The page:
Serving as a Volunteer Nurse Educator, Laura Brennaman spent last year teaching and living in Uganda. As a PhD trained nurse, with over thirty years of experience teaching in the classroom and at the bedside, Laura used her knowledge to strengthen the advanced nursing training at Mbarara University of Science and Technology (MUST).
This fall, Laura returned to Uganda, to continue to support her dedicated students. In this blog, Laura reflects on her work and what motivated her to return to Uganda.
During academic year 2016-17 at MUST, I worked with and taught the first three talented cohorts of graduate nursing students who are studying to earn Master’s in Nursing Science (MNS) degrees with a clinical specialty in critical care. There were six students in each of the first two cohorts, and eleven students in the third cohort. My responsibilities were teaching critical care nursing content, health assessment skills, and mentoring and advising for each of the student’s master’s research thesis.
In January 2017, four of the first cohort students achieved their goals and became the pioneer graduates of the fledgling program. The second half of my year in Uganda, I advised and guided eight more students to complete their clinical studies and successfully defend their research theses to prepare for graduation in October 2017. I was gratified and proud to see these dedicated and brilliant students also graduate when I returned for my first of several visits back to MUST. Seeing their proud faces and knowing that they each have roles already in the Ugandan health and education systems to pay forward their new skills and knowledge strengthened my resolve to see the third cohort through this year to achieve their objectives.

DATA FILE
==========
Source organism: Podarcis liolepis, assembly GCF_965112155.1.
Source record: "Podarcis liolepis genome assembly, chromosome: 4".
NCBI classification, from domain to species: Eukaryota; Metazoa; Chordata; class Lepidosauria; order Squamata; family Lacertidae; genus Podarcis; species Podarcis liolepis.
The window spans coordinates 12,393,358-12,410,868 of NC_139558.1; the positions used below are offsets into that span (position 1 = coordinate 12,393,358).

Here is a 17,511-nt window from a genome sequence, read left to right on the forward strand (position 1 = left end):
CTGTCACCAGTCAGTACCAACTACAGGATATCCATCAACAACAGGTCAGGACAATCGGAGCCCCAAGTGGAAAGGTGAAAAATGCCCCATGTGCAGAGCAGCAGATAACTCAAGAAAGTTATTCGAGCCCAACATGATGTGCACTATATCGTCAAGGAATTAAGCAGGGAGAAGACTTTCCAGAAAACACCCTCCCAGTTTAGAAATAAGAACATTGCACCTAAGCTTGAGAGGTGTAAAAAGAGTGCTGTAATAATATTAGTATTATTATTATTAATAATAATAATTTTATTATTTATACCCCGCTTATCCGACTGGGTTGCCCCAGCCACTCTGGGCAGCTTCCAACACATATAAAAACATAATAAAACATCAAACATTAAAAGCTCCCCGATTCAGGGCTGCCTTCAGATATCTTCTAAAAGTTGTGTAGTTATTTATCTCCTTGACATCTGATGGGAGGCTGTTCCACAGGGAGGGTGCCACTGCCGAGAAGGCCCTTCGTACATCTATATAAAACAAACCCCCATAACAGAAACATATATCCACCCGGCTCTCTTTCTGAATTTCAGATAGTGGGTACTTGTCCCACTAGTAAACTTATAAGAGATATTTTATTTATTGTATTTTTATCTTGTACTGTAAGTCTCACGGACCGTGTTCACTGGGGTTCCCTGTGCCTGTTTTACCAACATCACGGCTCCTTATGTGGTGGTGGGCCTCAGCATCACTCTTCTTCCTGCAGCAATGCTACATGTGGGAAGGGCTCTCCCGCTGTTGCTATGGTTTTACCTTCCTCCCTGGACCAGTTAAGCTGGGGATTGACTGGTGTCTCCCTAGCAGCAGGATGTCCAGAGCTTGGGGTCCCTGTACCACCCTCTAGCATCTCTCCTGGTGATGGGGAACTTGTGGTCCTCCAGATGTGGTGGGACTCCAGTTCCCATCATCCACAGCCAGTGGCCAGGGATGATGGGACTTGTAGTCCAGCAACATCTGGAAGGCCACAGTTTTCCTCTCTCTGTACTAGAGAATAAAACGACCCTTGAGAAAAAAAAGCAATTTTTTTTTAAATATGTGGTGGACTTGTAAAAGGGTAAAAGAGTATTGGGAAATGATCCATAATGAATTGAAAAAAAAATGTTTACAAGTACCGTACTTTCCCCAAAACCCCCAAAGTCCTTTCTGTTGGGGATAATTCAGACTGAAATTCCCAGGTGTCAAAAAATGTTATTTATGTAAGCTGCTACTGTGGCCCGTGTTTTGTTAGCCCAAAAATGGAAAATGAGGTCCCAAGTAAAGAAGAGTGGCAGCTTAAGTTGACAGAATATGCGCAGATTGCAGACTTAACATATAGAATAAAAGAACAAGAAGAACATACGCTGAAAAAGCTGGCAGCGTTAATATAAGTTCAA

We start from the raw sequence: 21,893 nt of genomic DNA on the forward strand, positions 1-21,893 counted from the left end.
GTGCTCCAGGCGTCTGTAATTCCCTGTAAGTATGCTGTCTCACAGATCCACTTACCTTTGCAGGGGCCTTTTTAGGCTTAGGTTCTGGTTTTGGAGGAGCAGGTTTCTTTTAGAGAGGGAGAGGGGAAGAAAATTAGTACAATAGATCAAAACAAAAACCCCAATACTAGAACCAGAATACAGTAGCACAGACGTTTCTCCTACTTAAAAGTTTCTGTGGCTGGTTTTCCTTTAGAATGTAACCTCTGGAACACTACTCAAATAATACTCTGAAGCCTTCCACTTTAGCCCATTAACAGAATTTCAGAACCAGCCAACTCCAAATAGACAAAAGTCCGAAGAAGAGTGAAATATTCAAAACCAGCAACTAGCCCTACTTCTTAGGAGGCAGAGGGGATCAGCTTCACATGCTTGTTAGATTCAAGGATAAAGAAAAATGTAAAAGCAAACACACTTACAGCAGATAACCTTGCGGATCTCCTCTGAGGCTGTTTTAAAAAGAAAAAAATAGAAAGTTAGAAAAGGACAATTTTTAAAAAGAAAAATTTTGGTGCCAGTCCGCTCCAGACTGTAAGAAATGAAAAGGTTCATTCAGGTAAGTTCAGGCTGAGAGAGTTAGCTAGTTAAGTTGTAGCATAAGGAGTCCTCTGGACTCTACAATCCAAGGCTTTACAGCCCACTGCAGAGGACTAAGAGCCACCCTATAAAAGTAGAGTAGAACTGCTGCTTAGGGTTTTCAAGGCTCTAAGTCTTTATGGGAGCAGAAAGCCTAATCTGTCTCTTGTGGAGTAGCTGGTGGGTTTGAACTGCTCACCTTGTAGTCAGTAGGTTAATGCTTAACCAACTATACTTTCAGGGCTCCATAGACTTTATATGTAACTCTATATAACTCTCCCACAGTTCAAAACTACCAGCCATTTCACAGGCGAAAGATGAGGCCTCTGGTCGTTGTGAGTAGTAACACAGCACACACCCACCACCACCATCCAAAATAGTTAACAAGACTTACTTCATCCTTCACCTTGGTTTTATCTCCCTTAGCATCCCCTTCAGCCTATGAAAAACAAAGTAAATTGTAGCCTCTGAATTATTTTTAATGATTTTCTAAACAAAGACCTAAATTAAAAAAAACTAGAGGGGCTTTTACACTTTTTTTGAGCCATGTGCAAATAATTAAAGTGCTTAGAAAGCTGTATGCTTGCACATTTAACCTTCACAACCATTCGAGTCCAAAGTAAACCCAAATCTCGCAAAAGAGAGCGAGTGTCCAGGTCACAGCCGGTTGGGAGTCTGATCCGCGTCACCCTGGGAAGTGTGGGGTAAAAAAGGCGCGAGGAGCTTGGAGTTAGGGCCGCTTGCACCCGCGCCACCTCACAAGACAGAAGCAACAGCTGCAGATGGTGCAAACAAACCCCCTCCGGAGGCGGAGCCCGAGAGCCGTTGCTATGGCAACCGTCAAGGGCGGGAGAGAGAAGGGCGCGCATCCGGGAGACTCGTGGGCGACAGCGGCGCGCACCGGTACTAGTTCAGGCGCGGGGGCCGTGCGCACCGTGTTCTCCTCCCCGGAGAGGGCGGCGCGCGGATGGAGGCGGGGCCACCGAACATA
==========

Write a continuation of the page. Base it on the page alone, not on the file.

As does all graduate curricula in Uganda, the MUST MNS curriculum requires and independent research thesis. My primary role as I return to MUST this year for several short visits is to advise the 3rd cohort of students with their research and mentor the MUST department of nursing faculty in the research advising role for future cohorts.
Similar to the nursing labor force in many developing countries, few nurses in Uganda have university-based education at the bachelor degree level, with the majority trained as enrolled/certificate nurses (similar to the LPN/LVN role in the US). However, all of the students in the MNS program had bachelor’s degrees, with goals of improving the quality and scope of nursing practice and education in Uganda. By gaining advanced knowledge, and sharing it through education and mentorship with Ugandan nurses and nursing students, they’ll help to achieve that future.
The research component of the students’ education bolsters the quality and value of the MNS graduates, as they each select topics of particular importance to the local context of health care and their findings will have the potential to make advances to delivery of services and improve patient outcomes. For example, Rachel Luwanga, a graduate of the second cohort, examined ways for nurses to identify and intervene early when women have signs of post-partum sepsis – a major cause of maternal mortality in Sub-saharan Africa
As I continue to work with students and their research this year, we will be examining new ways to improve care delivery in low resources settings with topics including prevention of hospital acquired conditions (pressure ulcers and post-surgical complications), implementation of best practices to reduce maternal mortality from eclampsia, improving the first 24-hour response to trauma victims and increasing medication adherence for people with the growing issues of non-communicable diseases.